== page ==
The voters have failed the country in electing some dregs of society to represent them in Parliament. So who can contest the saying that people get the rulers they deserve?
by Manik de Silva
( December 25, 2016, Colombo, Sri Lanka Guardian) It does not take rocket science to gauge public opinion on heaping goodies on the plates of MPs. Both government and opposition, as this yahapalana government has been doing during its tenure. Both President Sirisena and Prime Minister Wickremesinghe cannot be unaware of what the vast majority of the people of this country feel about what can only be called the “purchasing” of the goodwill of the MPs by conferring a plethora of benefits on both the elected and unelected representatives of the people (aka National List MPs) in an obvious attempt to keep them in line. The late President Ranasinghe Premadasa, who was able to withstand an impeachment effort led by Messrs. Gamini Dissanayake and Lalith Athulathmudali whom he sacked from the UNP, learned to his cost that antagonizing MPs can be expensive business. Many signatures on the impeachment resolution were those of disgruntled parliamentarians furious about the then president’s methods of checking whether they had sold their duty free vehicles under the ‘open’ papers system common then. Those who had were obviously not happy about a special unit set up by Premadasa stopping these vehicles on the road and checking their chassis numbers and what not.
Yesterday’s news that the government has put its announced plan of providing 58 MPs an additional perk of high-end vehicles procured on an operational lease costing the exchequer a whopping Rs. 2.4 billion on hold is an indication that the heat of public opinion is being felt where it matters. But it must be noted that the proposal has not been scuttled – it is only being held over perhaps for more propitious times. Parliamentarian Bandula Gunawardene, a vociferous Joint Opposition spokesman, spoke for all his fellow MPs both in the government and opposition when he said a few days ago that the duty free vehicles for MPs that had been a long standing practice going back 25 years must not be interfered with. Given that dozens of MPs have sold their vehicles no sooner they took possession, Gunawardene’s eloquence on the subject is unsurprising. Gadfly Nagananada Kodituwakku, a former customs official who is an attorney at law and a public interest activist, has been eliciting useful information under provisions of the new Right to Information law and has moved the courts on massive revenue losses to government as a result of its vehicle permit benevolence. We shall have to wait and see what results his labors will bring forth.
The commonly adduced justification for giving MPs, including those entering Parliament through the National Lists of various parties who do not incur election expenditure – unless they are defeated candidates appointed under the National List as has been done by the present administration – and such expenses must be recouped. The duty free vehicle permit is one way of recovering such expenditure. As we have said in this space before, the taxpayers do not owe their MPs a living. But the MPs are very well looked after on the people’s tax money and improving their lot appears to be a continuing project judging by the recent benefits conferred including an additional monthly ‘office’ allowance of Rs. 100,000 and the proposal to increase the daily sitting allowance from Rs. 500 to Rs. 2,500. Older readers will remember the oft-quoted remark of Sir. John Kotelawela “henda athey thiyanakam bedaganilla” (as long as the spoon is in your hand, serve yourself) – an art which Members of succeeding Parliaments have perfected. It is true that those with private means of an earlier era spent their personal wealth to get elected to Parliament, sometimes pauperizing themselves in that endeavor, and did not push for benefits from the national exchequer. But even so, there were people of modest means who were elected as must be the case in any democracy. We, after all, are along past the means tested method of franchise.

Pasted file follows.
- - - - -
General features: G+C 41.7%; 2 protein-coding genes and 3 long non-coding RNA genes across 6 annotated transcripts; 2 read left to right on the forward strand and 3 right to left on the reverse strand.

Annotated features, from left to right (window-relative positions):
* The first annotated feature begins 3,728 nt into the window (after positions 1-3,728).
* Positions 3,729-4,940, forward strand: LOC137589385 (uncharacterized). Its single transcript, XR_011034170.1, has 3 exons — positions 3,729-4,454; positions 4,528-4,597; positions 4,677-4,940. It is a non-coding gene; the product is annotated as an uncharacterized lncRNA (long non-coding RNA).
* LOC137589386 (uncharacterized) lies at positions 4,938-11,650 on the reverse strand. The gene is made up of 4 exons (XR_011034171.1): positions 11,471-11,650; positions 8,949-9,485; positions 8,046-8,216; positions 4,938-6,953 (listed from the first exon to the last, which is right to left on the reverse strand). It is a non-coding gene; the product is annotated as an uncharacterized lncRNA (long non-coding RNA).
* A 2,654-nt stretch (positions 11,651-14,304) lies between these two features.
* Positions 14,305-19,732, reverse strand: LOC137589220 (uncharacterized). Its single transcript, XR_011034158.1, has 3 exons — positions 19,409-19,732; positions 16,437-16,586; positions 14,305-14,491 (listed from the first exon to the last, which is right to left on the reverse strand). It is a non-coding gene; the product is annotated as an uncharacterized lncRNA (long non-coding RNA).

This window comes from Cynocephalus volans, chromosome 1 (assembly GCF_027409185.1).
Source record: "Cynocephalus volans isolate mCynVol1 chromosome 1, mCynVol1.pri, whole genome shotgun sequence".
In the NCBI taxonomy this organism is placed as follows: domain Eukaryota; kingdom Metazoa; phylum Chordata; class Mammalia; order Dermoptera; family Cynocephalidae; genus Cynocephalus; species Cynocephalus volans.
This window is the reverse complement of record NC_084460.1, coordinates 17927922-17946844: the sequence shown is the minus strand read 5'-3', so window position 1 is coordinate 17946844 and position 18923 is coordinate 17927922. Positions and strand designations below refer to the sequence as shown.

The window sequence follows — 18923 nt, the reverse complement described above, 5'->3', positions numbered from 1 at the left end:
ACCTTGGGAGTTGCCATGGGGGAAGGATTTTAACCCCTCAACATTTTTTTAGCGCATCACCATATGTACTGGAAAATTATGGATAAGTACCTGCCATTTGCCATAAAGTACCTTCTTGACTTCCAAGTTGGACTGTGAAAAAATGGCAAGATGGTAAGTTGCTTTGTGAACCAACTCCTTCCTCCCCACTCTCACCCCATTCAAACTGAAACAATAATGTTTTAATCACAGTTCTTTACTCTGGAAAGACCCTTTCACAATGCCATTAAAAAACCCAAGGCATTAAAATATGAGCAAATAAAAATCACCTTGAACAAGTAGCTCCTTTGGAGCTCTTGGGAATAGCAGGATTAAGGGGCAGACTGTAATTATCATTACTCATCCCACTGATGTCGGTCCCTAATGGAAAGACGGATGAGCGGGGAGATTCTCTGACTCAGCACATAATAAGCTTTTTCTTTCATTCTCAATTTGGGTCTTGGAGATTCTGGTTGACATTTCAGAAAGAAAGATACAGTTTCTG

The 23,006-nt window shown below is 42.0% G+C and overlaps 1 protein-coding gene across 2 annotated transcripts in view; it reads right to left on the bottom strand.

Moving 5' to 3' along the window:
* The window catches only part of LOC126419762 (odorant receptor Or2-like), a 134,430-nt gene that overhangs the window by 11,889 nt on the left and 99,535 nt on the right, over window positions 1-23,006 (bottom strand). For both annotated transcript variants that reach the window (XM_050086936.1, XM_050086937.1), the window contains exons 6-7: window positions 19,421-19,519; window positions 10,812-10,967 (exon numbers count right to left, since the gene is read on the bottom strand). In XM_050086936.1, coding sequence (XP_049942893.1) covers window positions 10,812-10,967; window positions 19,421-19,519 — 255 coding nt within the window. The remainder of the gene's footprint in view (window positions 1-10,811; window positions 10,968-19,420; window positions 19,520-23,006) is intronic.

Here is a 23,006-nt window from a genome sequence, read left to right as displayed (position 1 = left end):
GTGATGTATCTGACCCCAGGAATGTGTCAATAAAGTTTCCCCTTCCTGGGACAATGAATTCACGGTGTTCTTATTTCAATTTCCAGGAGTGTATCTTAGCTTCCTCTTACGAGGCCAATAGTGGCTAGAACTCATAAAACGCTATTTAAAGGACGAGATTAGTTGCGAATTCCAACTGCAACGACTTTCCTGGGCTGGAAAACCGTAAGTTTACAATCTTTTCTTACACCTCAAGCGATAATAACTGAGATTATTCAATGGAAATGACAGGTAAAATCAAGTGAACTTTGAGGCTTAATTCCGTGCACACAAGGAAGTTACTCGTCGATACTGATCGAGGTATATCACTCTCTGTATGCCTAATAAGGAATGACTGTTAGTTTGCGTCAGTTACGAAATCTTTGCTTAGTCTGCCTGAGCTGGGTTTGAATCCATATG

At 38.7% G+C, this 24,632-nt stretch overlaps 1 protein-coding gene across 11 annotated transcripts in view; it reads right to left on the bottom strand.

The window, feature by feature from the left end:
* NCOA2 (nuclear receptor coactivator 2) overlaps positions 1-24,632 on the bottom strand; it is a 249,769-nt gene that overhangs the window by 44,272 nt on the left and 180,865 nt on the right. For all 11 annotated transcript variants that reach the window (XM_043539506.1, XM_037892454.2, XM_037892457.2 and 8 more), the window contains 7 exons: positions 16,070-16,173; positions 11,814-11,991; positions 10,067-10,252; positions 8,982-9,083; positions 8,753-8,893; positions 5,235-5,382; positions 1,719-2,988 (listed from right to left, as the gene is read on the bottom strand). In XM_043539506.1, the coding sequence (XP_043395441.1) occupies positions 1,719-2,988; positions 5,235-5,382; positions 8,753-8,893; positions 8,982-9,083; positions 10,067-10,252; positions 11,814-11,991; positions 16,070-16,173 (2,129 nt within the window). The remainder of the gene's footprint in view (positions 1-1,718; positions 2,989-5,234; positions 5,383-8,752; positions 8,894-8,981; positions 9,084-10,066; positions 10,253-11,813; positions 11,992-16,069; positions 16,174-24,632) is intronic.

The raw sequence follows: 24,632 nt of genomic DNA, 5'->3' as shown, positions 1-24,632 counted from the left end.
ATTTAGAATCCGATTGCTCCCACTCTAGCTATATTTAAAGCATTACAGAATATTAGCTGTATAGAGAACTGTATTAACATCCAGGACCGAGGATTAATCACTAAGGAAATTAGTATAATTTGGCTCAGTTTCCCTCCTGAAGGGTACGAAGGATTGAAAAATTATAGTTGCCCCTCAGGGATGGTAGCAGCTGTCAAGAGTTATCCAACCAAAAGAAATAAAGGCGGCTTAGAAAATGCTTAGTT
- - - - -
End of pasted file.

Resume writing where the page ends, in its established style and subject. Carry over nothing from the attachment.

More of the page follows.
Undoubtedly MPs must be adequately remunerated so that they can do a proper job of representing their electors in the legislature. But such remuneration must reflect conditions prevailing in the country. We must not lose sight of why the duty free car permits were issued to MPs in the first instance. That was because their duties involved a lot of official traveling. But once the perk was conferred the process of improving it began to gather momentum, first slowly and then more rapidly until it began to gallop in recent years. We have reached the stage where the benefits have progressed way beyond all reasonable proportions. We have got a Parliament of ministers with the jumbo cabinets growing in succeeding Parliaments. The promise or restricting the cabinet ministries to 30 promised before the regime change on Jan. 8, 2015, has been circumvented on the basis that we now have a unity government of the UNP and the SLFP. Ven. Maduluwawe Sobhitha who played the leading role in harnessing the forces that was able to do the unthinkable must be turning in his grave (in we are permitted to borrow the common metaphor although the thero was cremated) at how the ideals that powered that campaign have been corrupted.
Satirical writers have in recent days excelled in proclaiming the Christmas came early for Members of Parliament. It seems to us that every day is Christmas for these worthies. The tragedy is perquisites heaped on parliamentarians do not succeed in attracting enough better quality people to the legislature. The reverse unfortunately seems true. The voters have failed the country in electing some dregs of society to represent them in Parliament. So who can contest the saying that people get the rulers they deserve?
Manik de Silva, is the Editor in Chief of Sunday Island, a Colombo based weekly where this piece originally was appeared